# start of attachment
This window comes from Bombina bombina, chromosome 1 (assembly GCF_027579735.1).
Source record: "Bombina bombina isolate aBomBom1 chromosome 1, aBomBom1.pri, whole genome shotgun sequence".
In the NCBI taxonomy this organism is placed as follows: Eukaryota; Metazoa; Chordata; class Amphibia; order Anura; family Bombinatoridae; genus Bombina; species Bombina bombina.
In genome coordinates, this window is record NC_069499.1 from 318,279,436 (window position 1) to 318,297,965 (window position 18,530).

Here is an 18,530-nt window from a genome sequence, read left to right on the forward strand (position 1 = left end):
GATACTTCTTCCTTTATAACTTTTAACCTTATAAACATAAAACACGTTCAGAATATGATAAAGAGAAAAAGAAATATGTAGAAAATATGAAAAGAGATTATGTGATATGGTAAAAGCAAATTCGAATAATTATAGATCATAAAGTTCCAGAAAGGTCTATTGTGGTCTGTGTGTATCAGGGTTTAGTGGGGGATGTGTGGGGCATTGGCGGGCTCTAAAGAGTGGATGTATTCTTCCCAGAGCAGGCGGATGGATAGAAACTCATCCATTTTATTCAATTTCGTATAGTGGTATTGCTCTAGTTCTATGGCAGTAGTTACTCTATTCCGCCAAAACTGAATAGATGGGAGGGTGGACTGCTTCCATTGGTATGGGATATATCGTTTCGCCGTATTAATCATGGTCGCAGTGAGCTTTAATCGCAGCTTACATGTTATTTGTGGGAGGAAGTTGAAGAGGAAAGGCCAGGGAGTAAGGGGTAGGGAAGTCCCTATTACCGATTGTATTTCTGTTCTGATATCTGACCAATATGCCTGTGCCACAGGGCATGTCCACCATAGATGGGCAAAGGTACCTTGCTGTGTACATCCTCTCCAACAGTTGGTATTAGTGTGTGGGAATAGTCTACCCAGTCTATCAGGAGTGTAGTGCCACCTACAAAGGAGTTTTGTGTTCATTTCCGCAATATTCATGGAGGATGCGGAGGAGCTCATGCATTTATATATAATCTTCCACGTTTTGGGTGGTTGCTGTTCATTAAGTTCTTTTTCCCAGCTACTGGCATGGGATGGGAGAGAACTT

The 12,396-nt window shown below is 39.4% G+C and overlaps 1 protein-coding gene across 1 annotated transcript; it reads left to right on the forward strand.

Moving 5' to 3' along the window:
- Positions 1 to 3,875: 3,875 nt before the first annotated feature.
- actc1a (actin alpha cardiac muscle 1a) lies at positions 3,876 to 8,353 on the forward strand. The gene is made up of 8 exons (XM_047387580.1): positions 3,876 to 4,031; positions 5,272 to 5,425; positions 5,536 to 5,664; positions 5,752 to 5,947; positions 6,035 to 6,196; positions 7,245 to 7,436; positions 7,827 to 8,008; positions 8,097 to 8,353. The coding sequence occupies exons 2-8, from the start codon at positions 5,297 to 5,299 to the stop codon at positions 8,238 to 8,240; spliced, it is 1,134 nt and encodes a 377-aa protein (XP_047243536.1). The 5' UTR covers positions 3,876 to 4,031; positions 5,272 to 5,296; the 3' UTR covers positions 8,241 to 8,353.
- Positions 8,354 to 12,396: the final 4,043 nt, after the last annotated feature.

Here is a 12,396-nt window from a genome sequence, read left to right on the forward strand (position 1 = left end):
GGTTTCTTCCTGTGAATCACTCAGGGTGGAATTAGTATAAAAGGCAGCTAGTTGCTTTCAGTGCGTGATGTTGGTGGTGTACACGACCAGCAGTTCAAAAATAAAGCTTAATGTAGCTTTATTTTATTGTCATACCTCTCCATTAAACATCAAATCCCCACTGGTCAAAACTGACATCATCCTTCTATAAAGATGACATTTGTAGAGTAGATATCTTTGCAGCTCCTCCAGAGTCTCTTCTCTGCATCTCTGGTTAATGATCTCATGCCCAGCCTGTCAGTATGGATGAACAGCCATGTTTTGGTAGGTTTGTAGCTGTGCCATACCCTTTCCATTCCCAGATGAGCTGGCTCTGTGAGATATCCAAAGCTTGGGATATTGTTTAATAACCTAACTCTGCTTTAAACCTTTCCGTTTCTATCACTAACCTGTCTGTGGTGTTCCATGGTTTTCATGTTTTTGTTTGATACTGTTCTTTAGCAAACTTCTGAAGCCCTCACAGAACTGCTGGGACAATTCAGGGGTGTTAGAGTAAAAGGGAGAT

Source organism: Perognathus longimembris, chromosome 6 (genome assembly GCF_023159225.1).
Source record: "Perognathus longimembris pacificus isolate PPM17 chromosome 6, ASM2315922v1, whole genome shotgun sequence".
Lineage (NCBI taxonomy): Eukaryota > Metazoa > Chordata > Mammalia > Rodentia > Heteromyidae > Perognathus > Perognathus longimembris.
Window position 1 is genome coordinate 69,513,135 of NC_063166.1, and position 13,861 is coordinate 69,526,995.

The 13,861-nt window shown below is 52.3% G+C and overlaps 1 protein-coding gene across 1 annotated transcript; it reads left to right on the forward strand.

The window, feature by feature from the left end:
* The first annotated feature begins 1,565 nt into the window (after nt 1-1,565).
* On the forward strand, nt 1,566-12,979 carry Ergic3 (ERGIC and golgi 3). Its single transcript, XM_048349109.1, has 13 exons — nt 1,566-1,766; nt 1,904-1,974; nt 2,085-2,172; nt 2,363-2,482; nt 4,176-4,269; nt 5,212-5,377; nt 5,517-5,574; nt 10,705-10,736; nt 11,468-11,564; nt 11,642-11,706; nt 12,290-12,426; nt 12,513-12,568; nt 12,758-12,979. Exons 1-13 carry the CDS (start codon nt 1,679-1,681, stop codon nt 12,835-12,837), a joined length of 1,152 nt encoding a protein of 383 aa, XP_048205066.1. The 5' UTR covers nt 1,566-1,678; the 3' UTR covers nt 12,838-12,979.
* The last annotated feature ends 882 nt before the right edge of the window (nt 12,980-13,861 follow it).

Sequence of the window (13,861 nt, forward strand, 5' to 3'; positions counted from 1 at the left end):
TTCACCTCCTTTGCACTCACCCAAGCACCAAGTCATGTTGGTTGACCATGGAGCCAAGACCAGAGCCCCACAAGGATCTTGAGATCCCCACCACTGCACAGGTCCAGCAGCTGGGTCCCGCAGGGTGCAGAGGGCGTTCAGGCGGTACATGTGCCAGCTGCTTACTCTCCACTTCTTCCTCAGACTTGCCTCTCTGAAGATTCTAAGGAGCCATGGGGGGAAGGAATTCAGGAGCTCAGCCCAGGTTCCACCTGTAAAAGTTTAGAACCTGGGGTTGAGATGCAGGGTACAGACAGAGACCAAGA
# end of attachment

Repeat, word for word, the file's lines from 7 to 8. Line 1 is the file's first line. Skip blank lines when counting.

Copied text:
The 12,396-nt window shown below is 39.4% G+C and overlaps 1 protein-coding gene across 1 annotated transcript; it reads left to right on the forward strand.

Moving 5' to 3' along the window: